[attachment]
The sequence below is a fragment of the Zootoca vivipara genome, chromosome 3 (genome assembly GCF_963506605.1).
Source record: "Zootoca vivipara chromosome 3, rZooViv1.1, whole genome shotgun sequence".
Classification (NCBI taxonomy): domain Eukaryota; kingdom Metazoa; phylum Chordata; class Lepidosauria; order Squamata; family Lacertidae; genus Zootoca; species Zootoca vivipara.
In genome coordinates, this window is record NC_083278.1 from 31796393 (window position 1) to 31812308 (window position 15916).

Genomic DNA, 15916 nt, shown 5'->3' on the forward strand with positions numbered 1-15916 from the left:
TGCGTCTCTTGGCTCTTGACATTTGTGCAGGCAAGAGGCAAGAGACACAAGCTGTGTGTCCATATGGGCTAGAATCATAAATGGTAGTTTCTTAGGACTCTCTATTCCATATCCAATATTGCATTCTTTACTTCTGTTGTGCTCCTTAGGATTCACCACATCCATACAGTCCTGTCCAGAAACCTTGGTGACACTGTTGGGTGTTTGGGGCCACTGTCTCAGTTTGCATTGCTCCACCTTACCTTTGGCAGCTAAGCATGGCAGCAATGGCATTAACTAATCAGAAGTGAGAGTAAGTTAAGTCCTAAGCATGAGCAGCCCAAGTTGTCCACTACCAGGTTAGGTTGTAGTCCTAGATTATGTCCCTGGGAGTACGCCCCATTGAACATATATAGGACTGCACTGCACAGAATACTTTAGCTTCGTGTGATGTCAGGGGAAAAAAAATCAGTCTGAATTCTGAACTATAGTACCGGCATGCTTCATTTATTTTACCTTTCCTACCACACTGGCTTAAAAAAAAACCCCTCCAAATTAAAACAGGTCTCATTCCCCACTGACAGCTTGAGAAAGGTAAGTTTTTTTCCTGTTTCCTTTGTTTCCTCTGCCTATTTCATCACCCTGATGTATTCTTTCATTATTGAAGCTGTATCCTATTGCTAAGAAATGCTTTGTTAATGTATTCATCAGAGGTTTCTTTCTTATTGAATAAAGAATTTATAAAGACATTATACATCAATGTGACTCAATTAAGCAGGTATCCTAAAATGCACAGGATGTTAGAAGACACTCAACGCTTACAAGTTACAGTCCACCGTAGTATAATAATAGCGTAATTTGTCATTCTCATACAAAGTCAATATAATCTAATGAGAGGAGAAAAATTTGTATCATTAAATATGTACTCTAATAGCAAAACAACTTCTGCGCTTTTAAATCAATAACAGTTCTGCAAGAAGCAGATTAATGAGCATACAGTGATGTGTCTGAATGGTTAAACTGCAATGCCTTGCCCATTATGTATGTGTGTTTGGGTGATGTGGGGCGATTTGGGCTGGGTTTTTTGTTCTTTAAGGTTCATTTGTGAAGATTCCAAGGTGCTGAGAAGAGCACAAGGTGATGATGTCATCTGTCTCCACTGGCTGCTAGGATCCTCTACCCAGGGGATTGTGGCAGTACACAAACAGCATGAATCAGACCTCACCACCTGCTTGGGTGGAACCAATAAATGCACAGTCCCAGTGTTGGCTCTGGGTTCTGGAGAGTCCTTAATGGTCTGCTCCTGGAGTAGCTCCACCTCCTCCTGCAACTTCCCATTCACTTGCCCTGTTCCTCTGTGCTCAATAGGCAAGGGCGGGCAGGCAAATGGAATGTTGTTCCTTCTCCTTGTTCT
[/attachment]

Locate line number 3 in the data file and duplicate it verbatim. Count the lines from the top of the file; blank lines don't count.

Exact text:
Classification (NCBI taxonomy): domain Eukaryota; kingdom Metazoa; phylum Chordata; class Lepidosauria; order Squamata; family Lacertidae; genus Zootoca; species Zootoca vivipara.